By Evan Kalish | What do a former leper colony in Hawaii, the community of Supai on the floor of the Grand Canyon, and 580 Fifth Avenue—a building packed with jewelers in the heart of Manhattan’s Diamond District—have in common? Each possesses a United States Post Office. With roughly as many post offices as there are domestic Starbucks, McDonald’s, and Walmart locations combined, the US Postal Service is everywhere.
And that’s just the way it should be.
America’s postal system is older than the Declaration of Independence. Benjamin Franklin established our first non-imperial post office in Philadelphia in 1775, with the blessing of the Continental Congress. Our founding fathers recognized the value of a postal network that enabled the unobstructed exchange of ideas. This belief is enshrined in Article I of the Constitution, which places the tax-financed establishment of “Post Offices and post Roads” right alongside Congress’s authority to coin money, issue patents, and declare war.
Despite frequent reports to the contrary, the Postal Service’s operations are not hemorrhaging money. The Postal Accountability and Enhancement Act of 2006 ordered that the USPS pre-fund 75 years of pension obligations and worker’s compensation over a 10-year span, resulting in a crushing annual liability of $5.5 billion that no other comparable institution must bear. In fact, if not for that singular burden, the USPS would have had a net income of slightly more than $1 billion in the first two fiscal quarters of 2014—which is surely proof of the vitality of its core function.
Since 2008, I’ve photographed and obtained postmarks from nearly 6,000 post offices in 49 states. I’ve found them to be great windows into the communities I’ve visited. Many post office buildings are historic and photogenic unto themselves. Inside, long-serving postmasters can often tell you a great deal about the communities they serve. A postmark from these places is an inexpensive souvenir, documenting where you were and when you were there, and it takes up far less space than a T-shirt.
Pennsylvania has more active post offices than any other state aside from New York (which has just two more), owing to the early development of the state’s urban centers, clusters of Appalachian coal mines, strings of inland river communities, and comparatively dense regions of farmland. The diversity of these backgrounds led to an immense variety of post offices: everything from the old Philadelphia General Post Office—whose location by the Schuylkill River enabled the processing of mail arriving by truck, train, boat, and even aircraft that landed on the roof—to a room in the side of a postmaster’s home.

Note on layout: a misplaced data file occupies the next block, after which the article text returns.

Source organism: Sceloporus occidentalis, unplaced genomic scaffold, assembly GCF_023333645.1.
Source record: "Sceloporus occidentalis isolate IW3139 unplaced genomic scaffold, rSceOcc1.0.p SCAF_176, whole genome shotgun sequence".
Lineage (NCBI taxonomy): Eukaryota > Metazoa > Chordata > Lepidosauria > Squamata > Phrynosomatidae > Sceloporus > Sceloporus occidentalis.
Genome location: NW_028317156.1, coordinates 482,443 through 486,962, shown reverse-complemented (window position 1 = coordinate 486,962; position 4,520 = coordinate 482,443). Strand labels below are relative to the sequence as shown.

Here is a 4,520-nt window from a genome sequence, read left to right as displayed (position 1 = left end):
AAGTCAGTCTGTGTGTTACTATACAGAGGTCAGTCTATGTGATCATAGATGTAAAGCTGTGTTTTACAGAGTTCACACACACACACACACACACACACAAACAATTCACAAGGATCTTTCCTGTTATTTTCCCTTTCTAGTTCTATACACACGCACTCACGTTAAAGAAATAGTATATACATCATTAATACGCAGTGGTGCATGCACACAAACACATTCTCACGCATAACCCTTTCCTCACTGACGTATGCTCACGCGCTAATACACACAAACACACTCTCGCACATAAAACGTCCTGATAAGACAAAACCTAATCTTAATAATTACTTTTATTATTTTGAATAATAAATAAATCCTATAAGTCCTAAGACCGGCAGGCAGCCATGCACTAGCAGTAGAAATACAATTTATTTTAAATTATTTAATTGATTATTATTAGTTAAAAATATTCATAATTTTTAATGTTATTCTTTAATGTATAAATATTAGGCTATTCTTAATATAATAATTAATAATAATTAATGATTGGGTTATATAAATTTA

One of my favorites is in Milton, Pennsylvania. Every detail that makes this 1934 building a standout had to be meticulously fought for by local officials determined to honor their town by building it a post office that would be “superior to that of any town in the country comparable in size to Milton.”
According to an information display across the road, architect Henry Sternfield specified the use of “custom made bricks, a quarter inch larger in all dimensions” throughout the building to enhance its grandeur. The P.O. Department balked at that, but gave in to several other design requests—such as the hand-carved stones on the parapet depicting the history of the postal service (personally paid for by local civic leader Walter Wilson), and a monumental plaque over the entrance featuring a map of Milton and the west branch of the Susquehanna River. It’s an exemplary illustration of what post office branches have meant to communities since our nation’s founding.
Hye, Texas, is an unincorporated community an hour west of Austin by car, and its post office is as historic as the community is small. Lyndon B. Johnson was recorded as having mailed his first letter here at the age of four. The future President would later hold P.O. Box number 276. Less of a national household name, but certainly a local one, was Postmaster Levi A. Deike, whose 62-year tenure here (1934 to 1996) placed him among the longest-serving postmasters in US history.
You need not be historically inclined to enjoy the post office in Hye; the recently restored 1904 false front is truly stunning. Skid marks testify to the sudden desire of passing drivers to stop short and whip out their smartphones for a snapshot of the red, white, and blue Bavarian metalwork façade.
Once an established logging community, the blink-and-you’ll-miss-it town of Bridal Veil, Oregon, is situated just three miles down the Columbia River from the state’s most popular tourist attraction: Multnomah Falls. Its sawmill gone and its historic houses demolished, the only remnants of Bridal Veil today are its cemetery and rustic wood-paneled post office. But it’s the Bridal Veil postmark that continues to keep the town’s identity alive: every year, couples submit their wedding invitations specifically to the Bridal Veil post office to receive its special pictorial postmark.
The Post Office helped to establish the identities of tens of thousands of communities across America. They continue to serve not just as repositories for mail, but as nexuses of their communities’ social fabrics. When a town loses its post office, its identity often vanishes with it. And when this occurs its residents must cope with the revelation that their beloved century-old community has been relegated to a geographic footnote.